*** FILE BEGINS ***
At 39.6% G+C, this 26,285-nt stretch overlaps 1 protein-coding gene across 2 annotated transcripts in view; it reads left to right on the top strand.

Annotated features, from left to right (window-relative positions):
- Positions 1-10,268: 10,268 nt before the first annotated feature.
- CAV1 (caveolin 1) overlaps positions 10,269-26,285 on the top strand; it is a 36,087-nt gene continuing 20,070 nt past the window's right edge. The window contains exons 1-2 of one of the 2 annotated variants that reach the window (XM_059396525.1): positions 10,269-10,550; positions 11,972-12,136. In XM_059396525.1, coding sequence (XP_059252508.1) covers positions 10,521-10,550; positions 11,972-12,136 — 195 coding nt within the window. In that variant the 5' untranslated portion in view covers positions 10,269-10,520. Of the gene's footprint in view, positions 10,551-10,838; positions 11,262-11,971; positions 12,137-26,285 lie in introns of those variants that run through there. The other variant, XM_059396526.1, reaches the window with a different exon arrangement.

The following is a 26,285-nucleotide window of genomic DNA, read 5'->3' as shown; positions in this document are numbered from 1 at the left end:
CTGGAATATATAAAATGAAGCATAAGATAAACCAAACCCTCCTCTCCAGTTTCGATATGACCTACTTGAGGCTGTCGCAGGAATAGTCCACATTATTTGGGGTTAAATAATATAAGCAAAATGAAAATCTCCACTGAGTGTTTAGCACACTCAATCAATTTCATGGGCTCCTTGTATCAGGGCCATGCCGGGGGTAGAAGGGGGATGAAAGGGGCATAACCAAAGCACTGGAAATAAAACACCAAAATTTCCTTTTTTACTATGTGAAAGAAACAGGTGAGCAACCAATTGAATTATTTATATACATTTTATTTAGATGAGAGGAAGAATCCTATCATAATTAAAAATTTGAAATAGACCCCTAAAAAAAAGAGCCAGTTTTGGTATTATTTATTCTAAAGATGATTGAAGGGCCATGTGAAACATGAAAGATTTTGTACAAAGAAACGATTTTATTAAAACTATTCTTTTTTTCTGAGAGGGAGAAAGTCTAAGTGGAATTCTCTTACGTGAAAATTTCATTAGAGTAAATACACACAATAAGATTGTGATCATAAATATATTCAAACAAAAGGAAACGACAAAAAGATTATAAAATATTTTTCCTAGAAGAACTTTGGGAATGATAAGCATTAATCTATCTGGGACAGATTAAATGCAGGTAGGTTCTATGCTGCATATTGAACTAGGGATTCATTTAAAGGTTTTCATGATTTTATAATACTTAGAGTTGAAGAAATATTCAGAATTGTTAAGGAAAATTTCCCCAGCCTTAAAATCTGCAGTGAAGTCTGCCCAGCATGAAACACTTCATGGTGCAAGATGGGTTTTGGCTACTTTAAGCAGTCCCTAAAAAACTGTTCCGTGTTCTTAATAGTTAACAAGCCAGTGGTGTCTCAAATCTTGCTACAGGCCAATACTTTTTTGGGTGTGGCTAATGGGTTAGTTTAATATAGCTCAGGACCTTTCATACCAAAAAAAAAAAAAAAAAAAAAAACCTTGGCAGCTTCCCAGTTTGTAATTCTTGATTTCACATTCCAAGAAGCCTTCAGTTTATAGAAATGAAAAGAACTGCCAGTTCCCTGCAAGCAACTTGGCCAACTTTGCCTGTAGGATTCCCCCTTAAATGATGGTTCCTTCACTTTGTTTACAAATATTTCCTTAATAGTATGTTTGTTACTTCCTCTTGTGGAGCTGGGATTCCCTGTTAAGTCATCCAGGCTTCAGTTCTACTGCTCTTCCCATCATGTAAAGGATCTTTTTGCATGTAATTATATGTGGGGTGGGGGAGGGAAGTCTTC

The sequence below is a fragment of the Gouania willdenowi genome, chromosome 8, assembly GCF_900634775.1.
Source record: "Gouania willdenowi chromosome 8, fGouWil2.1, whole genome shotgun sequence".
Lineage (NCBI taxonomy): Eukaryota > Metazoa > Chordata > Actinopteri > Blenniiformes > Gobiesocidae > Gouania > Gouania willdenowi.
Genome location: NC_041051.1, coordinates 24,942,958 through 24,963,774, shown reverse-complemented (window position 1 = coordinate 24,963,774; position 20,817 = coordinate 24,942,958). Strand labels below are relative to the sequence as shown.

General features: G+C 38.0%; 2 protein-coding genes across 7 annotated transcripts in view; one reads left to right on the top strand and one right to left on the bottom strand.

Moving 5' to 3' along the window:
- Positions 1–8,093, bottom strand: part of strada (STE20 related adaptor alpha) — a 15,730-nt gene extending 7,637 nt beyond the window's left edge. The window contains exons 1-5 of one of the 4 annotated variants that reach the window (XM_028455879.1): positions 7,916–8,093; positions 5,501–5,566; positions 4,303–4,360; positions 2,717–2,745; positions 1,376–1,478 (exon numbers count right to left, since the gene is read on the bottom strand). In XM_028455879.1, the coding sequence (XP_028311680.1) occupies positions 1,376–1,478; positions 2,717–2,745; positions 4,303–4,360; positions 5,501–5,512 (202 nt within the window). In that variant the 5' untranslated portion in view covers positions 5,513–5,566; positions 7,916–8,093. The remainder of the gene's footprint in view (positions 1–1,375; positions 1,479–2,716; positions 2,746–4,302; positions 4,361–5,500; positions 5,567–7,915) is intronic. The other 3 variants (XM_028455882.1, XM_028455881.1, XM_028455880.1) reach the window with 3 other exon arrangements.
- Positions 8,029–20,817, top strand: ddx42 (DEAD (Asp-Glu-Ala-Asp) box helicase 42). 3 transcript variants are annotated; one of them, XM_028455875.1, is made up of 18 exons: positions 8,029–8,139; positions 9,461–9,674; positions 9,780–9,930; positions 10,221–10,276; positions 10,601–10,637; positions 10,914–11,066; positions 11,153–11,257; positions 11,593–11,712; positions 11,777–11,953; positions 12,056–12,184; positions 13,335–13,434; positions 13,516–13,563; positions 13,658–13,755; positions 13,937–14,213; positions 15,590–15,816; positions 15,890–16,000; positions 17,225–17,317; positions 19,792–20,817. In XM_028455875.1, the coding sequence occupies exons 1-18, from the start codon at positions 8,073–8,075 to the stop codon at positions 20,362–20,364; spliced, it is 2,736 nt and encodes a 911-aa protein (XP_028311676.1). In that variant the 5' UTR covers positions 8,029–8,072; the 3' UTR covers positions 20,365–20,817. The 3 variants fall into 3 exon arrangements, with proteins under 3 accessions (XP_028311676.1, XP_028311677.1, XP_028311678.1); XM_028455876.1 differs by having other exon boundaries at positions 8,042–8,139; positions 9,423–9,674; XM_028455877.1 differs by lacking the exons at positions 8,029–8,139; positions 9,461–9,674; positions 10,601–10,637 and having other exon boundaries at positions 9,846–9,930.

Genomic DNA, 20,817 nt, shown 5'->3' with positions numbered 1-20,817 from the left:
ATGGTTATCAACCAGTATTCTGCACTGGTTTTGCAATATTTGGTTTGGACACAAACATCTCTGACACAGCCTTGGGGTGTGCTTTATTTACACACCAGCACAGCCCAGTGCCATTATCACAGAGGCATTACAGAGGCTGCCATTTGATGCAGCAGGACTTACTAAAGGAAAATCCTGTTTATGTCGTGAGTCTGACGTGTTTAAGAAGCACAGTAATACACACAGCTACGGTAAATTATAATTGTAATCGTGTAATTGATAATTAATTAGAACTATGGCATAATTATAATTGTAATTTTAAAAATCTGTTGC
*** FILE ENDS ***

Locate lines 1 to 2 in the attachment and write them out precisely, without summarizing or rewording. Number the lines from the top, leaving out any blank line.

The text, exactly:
At 39.6% G+C, this 26,285-nt stretch overlaps 1 protein-coding gene across 2 annotated transcripts in view; it reads left to right on the top strand.

Annotated features, from left to right (window-relative positions):